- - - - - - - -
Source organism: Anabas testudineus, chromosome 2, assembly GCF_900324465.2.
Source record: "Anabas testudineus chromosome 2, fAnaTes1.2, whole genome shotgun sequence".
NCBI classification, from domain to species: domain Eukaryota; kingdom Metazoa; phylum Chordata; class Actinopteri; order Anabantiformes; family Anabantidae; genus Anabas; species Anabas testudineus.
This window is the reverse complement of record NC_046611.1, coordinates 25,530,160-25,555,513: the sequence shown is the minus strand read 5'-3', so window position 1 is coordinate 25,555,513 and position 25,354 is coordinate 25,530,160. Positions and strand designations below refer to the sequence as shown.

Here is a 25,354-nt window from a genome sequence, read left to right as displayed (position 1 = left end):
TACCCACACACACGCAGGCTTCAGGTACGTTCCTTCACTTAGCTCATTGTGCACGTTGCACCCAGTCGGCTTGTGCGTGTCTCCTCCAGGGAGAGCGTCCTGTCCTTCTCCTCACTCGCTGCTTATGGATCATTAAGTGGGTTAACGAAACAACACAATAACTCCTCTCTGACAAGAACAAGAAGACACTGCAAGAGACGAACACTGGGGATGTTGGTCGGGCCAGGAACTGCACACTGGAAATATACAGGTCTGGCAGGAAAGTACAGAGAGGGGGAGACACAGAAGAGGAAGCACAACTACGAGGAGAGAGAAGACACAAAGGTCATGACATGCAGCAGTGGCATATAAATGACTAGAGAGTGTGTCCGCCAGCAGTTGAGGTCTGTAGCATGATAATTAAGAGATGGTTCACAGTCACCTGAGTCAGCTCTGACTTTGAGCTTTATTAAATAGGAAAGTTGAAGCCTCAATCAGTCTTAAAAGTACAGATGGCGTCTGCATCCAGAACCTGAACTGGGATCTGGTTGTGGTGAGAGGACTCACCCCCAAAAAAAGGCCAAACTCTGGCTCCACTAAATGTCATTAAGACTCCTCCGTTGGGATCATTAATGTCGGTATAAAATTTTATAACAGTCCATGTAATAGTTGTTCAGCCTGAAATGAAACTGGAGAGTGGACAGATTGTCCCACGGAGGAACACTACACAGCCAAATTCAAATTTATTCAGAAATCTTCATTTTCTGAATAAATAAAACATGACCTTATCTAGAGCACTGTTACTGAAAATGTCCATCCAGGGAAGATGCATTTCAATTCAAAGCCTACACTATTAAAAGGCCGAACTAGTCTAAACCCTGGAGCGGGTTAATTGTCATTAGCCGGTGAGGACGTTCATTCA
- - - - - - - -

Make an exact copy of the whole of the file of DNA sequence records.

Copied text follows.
Source organism: Anabas testudineus, chromosome 2, assembly GCF_900324465.2.
Source record: "Anabas testudineus chromosome 2, fAnaTes1.2, whole genome shotgun sequence".
NCBI classification, from domain to species: domain Eukaryota; kingdom Metazoa; phylum Chordata; class Actinopteri; order Anabantiformes; family Anabantidae; genus Anabas; species Anabas testudineus.
This window is the reverse complement of record NC_046611.1, coordinates 25,530,160-25,555,513: the sequence shown is the minus strand read 5'-3', so window position 1 is coordinate 25,555,513 and position 25,354 is coordinate 25,530,160. Positions and strand designations below refer to the sequence as shown.

Here is a 25,354-nt window from a genome sequence, read left to right as displayed (position 1 = left end):
TACCCACACACACGCAGGCTTCAGGTACGTTCCTTCACTTAGCTCATTGTGCACGTTGCACCCAGTCGGCTTGTGCGTGTCTCCTCCAGGGAGAGCGTCCTGTCCTTCTCCTCACTCGCTGCTTATGGATCATTAAGTGGGTTAACGAAACAACACAATAACTCCTCTCTGACAAGAACAAGAAGACACTGCAAGAGACGAACACTGGGGATGTTGGTCGGGCCAGGAACTGCACACTGGAAATATACAGGTCTGGCAGGAAAGTACAGAGAGGGGGAGACACAGAAGAGGAAGCACAACTACGAGGAGAGAGAAGACACAAAGGTCATGACATGCAGCAGTGGCATATAAATGACTAGAGAGTGTGTCCGCCAGCAGTTGAGGTCTGTAGCATGATAATTAAGAGATGGTTCACAGTCACCTGAGTCAGCTCTGACTTTGAGCTTTATTAAATAGGAAAGTTGAAGCCTCAATCAGTCTTAAAAGTACAGATGGCGTCTGCATCCAGAACCTGAACTGGGATCTGGTTGTGGTGAGAGGACTCACCCCCAAAAAAAGGCCAAACTCTGGCTCCACTAAATGTCATTAAGACTCCTCCGTTGGGATCATTAATGTCGGTATAAAATTTTATAACAGTCCATGTAATAGTTGTTCAGCCTGAAATGAAACTGGAGAGTGGACAGATTGTCCCACGGAGGAACACTACACAGCCAAATTCAAATTTATTCAGAAATCTTCATTTTCTGAATAAATAAAACATGACCTTATCTAGAGCACTGTTACTGAAAATGTCCATCCAGGGAAGATGCATTTCAATTCAAAGCCTACACTATTAAAAGGCCGAACTAGTCTAAACCCTGGAGCGGGTTAATTGTCATTAGCCGGTGAGGACGTTCATTCA